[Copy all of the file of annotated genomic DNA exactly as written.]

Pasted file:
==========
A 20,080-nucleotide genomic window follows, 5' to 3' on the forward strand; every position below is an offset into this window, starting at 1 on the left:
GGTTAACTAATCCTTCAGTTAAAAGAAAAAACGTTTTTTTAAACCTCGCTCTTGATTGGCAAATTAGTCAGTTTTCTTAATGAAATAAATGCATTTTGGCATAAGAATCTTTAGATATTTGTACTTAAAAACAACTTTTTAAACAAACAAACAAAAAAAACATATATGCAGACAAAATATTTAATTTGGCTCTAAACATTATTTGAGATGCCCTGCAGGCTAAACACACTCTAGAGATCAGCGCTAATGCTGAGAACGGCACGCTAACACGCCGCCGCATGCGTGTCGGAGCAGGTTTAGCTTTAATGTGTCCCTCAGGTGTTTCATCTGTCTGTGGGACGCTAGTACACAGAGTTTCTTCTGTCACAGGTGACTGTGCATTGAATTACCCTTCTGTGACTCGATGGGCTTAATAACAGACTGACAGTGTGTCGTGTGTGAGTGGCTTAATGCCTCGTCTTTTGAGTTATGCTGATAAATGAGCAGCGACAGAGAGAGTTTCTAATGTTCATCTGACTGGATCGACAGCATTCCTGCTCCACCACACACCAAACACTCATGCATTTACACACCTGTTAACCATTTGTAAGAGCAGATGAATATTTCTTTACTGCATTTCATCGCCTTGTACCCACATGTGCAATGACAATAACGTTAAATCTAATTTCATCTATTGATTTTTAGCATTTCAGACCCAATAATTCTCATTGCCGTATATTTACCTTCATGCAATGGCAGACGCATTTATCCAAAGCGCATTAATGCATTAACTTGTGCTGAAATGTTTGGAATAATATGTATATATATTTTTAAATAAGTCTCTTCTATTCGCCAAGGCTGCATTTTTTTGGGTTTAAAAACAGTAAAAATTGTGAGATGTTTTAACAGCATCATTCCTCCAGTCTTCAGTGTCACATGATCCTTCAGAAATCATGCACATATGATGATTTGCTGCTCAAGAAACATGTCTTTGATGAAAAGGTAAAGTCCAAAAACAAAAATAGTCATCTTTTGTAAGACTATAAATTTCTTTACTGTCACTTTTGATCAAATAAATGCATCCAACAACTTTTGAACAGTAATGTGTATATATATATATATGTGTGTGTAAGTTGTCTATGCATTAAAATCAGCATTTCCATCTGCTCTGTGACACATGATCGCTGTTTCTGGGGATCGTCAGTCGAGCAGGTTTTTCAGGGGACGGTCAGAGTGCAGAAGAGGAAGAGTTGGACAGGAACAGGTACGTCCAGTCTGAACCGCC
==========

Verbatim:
A 20,080-nucleotide genomic window follows, 5' to 3' on the forward strand; every position below is an offset into this window, starting at 1 on the left:
GGTTAACTAATCCTTCAGTTAAAAGAAAAAACGTTTTTTTAAACCTCGCTCTTGATTGGCAAATTAGTCAGTTTTCTTAATGAAATAAATGCATTTTGGCATAAGAATCTTTAGATATTTGTACTTAAAAACAACTTTTTAAACAAACAAACAAAAAAAACATATATGCAGACAAAATATTTAATTTGGCTCTAAACATTATTTGAGATGCCCTGCAGGCTAAACACACTCTAGAGATCAGCGCTAATGCTGAGAACGGCACGCTAACACGCCGCCGCATGCGTGTCGGAGCAGGTTTAGCTTTAATGTGTCCCTCAGGTGTTTCATCTGTCTGTGGGACGCTAGTACACAGAGTTTCTTCTGTCACAGGTGACTGTGCATTGAATTACCCTTCTGTGACTCGATGGGCTTAATAACAGACTGACAGTGTGTCGTGTGTGAGTGGCTTAATGCCTCGTCTTTTGAGTTATGCTGATAAATGAGCAGCGACAGAGAGAGTTTCTAATGTTCATCTGACTGGATCGACAGCATTCCTGCTCCACCACACACCAAACACTCATGCATTTACACACCTGTTAACCATTTGTAAGAGCAGATGAATATTTCTTTACTGCATTTCATCGCCTTGTACCCACATGTGCAATGACAATAACGTTAAATCTAATTTCATCTATTGATTTTTAGCATTTCAGACCCAATAATTCTCATTGCCGTATATTTACCTTCATGCAATGGCAGACGCATTTATCCAAAGCGCATTAATGCATTAACTTGTGCTGAAATGTTTGGAATAATATGTATATATATTTTTAAATAAGTCTCTTCTATTCGCCAAGGCTGCATTTTTTTGGGTTTAAAAACAGTAAAAATTGTGAGATGTTTTAACAGCATCATTCCTCCAGTCTTCAGTGTCACATGATCCTTCAGAAATCATGCACATATGATGATTTGCTGCTCAAGAAACATGTCTTTGATGAAAAGGTAAAGTCCAAAAACAAAAATAGTCATCTTTTGTAAGACTATAAATTTCTTTACTGTCACTTTTGATCAAATAAATGCATCCAACAACTTTTGAACAGTAATGTGTATATATATATATATGTGTGTGTAAGTTGTCTATGCATTAAAATCAGCATTTCCATCTGCTCTGTGACACATGATCGCTGTTTCTGGGGATCGTCAGTCGAGCAGGTTTTTCAGGGGACGGTCAGAGTGCAGAAGAGGAAGAGTTGGACAGGAACAGGTACGTCCAGTCTGAACCGCC